# everywhere differentiable function whose derivative is 0 almost everywhere is a constant

There are examples showing that functions with almost everywhere 0 derivative can be increasing. However in those examples, functions are not differentiable everywhere. In fact, invoking theorem 7.21 from Rudin's Real and Complex Analysis, I can deduce that if a function $f$ is differentiable everywhere and its derivative equals $0$ a.e., then $f\equiv constant$. However, I'm wondering if there is some easier proof of such statement, since the proof of theorem 7.21 is quite weird to me. Is there any other theory that I can use to prove the statement?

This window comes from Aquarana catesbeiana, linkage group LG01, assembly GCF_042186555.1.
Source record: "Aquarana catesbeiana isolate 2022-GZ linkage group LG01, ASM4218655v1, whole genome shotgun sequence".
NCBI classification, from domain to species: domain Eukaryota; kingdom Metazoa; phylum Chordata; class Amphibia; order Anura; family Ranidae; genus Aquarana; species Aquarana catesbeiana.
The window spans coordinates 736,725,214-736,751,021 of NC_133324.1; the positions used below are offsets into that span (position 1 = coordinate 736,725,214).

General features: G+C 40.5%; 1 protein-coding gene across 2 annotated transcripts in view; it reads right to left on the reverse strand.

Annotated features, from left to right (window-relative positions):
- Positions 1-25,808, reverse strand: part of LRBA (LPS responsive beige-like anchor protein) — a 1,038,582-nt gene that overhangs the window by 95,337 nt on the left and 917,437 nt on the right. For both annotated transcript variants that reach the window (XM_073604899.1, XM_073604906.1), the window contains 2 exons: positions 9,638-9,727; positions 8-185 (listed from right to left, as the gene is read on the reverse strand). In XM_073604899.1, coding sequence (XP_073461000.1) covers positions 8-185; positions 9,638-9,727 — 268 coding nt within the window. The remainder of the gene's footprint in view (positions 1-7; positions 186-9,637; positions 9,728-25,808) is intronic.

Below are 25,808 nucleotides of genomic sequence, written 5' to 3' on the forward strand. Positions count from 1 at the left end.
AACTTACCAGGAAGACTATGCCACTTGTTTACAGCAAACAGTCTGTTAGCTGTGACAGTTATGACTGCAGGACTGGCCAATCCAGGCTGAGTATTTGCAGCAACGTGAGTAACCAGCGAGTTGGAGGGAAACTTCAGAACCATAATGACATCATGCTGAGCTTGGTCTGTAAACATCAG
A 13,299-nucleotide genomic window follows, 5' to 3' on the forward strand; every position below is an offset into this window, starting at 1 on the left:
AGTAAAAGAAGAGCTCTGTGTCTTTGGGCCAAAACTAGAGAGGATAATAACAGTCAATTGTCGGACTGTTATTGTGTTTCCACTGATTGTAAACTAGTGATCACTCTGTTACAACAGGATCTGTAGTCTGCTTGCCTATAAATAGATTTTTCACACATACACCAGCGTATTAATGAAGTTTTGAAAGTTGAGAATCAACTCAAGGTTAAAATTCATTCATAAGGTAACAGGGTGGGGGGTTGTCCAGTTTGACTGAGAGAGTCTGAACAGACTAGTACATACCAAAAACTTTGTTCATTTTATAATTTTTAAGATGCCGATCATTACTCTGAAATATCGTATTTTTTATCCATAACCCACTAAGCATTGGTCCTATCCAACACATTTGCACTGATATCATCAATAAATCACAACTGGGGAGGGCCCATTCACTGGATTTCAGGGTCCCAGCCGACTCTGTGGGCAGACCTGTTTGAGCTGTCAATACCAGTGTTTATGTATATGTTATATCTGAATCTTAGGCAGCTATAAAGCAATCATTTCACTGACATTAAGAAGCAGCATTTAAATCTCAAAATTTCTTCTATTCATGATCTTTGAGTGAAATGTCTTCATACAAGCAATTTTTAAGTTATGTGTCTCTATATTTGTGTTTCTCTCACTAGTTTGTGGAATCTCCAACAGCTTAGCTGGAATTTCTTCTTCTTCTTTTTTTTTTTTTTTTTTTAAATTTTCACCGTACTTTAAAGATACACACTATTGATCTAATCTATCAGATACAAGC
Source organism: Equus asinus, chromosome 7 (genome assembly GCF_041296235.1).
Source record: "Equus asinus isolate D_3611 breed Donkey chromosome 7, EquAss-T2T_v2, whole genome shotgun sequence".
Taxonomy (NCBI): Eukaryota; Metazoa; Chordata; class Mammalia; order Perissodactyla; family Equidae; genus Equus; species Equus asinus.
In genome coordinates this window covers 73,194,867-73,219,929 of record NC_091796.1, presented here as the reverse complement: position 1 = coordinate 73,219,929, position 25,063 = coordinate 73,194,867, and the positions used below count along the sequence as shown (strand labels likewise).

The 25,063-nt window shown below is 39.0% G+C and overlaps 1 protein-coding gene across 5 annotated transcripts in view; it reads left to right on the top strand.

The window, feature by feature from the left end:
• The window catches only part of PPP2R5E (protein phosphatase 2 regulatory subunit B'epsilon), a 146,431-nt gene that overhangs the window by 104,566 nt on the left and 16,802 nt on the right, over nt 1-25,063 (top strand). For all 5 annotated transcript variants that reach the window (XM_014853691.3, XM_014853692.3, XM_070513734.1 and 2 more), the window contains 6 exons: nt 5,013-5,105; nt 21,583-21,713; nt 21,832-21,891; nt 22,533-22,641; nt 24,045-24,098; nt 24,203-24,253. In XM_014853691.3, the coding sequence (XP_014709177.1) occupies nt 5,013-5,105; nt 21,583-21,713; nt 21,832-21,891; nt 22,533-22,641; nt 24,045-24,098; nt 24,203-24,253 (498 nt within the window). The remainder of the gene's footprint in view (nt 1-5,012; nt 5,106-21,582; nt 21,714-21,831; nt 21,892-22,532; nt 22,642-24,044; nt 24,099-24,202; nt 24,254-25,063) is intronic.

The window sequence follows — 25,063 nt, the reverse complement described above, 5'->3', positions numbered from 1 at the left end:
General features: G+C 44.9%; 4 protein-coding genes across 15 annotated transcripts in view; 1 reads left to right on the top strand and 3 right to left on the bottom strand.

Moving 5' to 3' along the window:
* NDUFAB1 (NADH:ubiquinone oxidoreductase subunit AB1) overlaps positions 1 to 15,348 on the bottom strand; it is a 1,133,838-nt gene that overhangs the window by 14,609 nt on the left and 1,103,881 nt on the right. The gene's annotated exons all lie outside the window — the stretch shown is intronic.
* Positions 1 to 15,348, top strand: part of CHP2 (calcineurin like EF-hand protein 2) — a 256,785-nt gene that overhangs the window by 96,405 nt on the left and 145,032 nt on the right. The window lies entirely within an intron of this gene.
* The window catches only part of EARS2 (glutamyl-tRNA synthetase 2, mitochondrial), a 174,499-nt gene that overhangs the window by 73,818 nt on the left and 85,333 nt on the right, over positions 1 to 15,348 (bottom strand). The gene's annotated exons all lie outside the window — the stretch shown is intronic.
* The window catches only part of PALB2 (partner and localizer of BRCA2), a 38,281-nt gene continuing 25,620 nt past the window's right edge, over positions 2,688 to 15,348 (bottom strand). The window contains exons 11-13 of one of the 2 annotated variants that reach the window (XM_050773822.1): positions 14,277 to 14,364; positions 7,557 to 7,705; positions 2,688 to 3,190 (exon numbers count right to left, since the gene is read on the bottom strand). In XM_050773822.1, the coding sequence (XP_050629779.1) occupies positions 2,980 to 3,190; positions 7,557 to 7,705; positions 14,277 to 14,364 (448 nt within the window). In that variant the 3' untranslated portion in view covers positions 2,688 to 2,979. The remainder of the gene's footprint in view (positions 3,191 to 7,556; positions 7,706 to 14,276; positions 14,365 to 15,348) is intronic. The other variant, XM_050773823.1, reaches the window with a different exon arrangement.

• @Rahul no, there doesn't. That's equivalent to the question the OP is inquiring about. – Stella Biderman Apr 16 '17 at 22:23